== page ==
The street before him was covered with roses,
lilies, flowers of every sort. Not many could see these quiet
messengers of the Lotus: their hues held closely to the clear
radiance of light, itself. But even those who could not see their
loveliness might admit that the sky was particularly bright this
morning-- as though the light slowed upon its destinations, hanging
in the air like spring water frozen in tiny jars of flawless
glass. Each step of his seemed to break the spell, sending silver
slivers of ice light skittering along from around the soles of
his feet to bruise the petals of the flowers, filling the air
with precious aromas.
And yet, it was quite an ordinary street.
This block resembled a boulevard; the next, an alleyway. Shops
and empty tin cans, awnings and leantos-- the passably ornate
and the incidentally shabby blending agreeably, unless one should
be rude enough to inspect the scene more closely than it deserved.
He let the Spirit fill him to overflowing,
that in its overflow he might become One according to its wisdom.
Taller, he grew with each step; and smaller, also. A bend along
the way brought him face to face with the morning sun, and his
hands became as gloves; his feet, as shoes. His face had become
as a window in a vast cloud of Spirit that filled the horizon
as he walked, and from its happy opening shone forth the Light
that exceeds all radiance. As he celebrated the presence of that
Light within him in his walk, the force of his footfalls united
the cells in his body with the meanings of the day.
He came upon a vendor in the way and felt
suddenly tired. Knowing the fatigue was not his own, he stopped
beside the man and bought a cake for his breakfast. When the
peddler returned his change, he thanked him for being considerate
enough to supply him with his breakfast so early in the morning.
As he busied himself with preparing the cake
to his liking, he could see that his host's spirits had risen
considerably already, and that a further supportive word would
not be without effect. As he prepared to take his leave, therefore,
he remarked that sleep is death to a sluggard; but to an industrious
man, it is health. The vendor smiled, and the monk reminded him
that honest smiles are rest to all men.
He finished his breakfast cake not far along
the road and began to feel some nausea. "It would be foolish,"
he thought, "to charge a vendor with so ready a smile with
incompetence or fraud in baking!" Deciding the cause of
his discomfort must lie elsewhere, the monk's attention fixed
itself on a cantankerous old fellow waiting impatiently along
the edge of the road.
The man was clearly upset. He was fussing
back and forth along a treadmill of his own making and was muttering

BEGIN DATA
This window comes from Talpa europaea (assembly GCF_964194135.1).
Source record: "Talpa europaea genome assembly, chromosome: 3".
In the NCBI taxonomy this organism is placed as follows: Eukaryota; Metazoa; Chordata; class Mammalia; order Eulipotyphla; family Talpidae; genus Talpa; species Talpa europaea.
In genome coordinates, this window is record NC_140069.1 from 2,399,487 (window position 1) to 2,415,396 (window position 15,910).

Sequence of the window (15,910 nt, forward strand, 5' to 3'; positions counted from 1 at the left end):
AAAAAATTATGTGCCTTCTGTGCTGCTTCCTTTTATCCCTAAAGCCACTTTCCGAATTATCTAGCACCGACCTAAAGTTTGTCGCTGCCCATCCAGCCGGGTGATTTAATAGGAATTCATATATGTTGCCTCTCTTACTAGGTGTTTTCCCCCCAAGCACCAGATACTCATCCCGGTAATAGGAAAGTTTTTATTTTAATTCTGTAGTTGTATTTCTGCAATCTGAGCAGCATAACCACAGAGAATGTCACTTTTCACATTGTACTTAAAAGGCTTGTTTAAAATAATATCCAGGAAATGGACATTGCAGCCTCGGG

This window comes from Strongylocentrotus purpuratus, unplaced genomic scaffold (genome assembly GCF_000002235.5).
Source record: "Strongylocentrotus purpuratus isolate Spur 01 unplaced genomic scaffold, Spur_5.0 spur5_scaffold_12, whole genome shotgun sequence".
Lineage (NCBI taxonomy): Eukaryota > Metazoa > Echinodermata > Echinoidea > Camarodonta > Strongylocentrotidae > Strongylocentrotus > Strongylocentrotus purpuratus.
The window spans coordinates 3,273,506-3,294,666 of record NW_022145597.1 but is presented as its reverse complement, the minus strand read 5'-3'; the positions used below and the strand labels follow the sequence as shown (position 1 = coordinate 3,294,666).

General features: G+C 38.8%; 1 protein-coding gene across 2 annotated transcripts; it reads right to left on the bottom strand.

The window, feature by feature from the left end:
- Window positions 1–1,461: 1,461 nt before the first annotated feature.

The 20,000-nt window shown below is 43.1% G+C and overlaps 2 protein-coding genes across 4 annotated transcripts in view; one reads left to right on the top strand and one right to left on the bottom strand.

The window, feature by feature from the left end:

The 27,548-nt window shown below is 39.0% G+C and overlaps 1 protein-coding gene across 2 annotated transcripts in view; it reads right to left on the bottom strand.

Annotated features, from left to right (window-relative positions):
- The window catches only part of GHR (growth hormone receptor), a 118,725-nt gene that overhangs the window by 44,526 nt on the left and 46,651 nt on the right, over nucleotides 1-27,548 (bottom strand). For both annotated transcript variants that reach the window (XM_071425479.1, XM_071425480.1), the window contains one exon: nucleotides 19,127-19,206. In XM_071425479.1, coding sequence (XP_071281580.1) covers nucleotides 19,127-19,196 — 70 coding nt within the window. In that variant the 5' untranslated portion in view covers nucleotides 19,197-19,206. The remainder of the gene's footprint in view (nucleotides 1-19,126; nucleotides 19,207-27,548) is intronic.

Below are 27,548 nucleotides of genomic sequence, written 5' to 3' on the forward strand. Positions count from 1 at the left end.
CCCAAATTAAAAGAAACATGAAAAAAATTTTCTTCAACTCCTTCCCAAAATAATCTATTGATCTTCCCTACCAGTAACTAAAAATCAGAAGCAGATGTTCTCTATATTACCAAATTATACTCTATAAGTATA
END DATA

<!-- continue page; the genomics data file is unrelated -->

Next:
incoherently of matters having no apparent connection. He would
stop abruptly and raise his arms, fitfully, in a gesture apparently
meaning, "Why me?" The monk noticed that the man's
arms never came above his waist.
Although the cause of this discomfort was
not apparent to the monk, he reasoned that it would help but
little to know. The man was no stranger to this mood, it was
clear; and knowing the particulars of this appearance would only
muddle perception of the whole. The man was bound by an incapacity
for forgiveness of faults and failures-- whether real or imagined--
to which he had been subjected by his fellows over the years.
If he was not able to forgive, the monk reasoned, the man might
profit from being, himself, forgiven for nothing: he would give
the man a seed of forgiveness! If the man could receive it, he
would begin to mend.
As the monk approached this aura of grumps
and snaps and snarls in his resolve for good, the angry man belched,
looking somewhat bewildered. Immediately, the monk's own stomach
felt better, and he rejoiced in the knowledge that the man was
not beyond cure.
"Good morning to you, sir! I'm so sorry
to have kept you waiting so long! Forgive me if I should not
be here tomorrow, at this time. There are so many hours in the
day, you know; and every one of them must be filled with something.
Remember me to your family; and good day to you, sir!" As
he passed on by, it was as though a pack of wolves was at his
heels; but the monk was content-- their fangs would clench harmlessly
in the air of wonder.
As the monk neared his destination, the wind
brought to his hearing sounds of pleasant laughter. He thought
to pass on by-- his friends were waiting just beyond, in the
place where three roads meet; but he realized that every perception
given to him in his journey was a part of his path, and that
he would as foolishly ignore the apparently careless as those
clearly in need of help.
Deciding to heed this call also, he found
that the laughter came from a group of children playing a game
of marbles in the middle of the road. They were kneeling around
a circle they had drawn in the dust and were very absorbed with
the positions of the marbles within the circle. If he had not
decided to stop, he might easily have fallen over them.
"What a wonderful game you're having,"
he exclaimed! "My heart is truly blessed by your laughter.
So many children, nowadays, take themselves so seriously! No
doubt, it is because of the gravity of old-timers like me! I
want to thank you for enriching my life by your joy. But my thanks
will not come for nothing! Tell me, if you will, the secret of
The children giggled somewhat at such a speech,
but they were truly pleased by his care of them. A furtive silence
passed quickly around their circle and seemed to settle on the
smallest of them. The child got up from off his knees and dusted
off his trousers. Squinting up at the monk, he answered, "No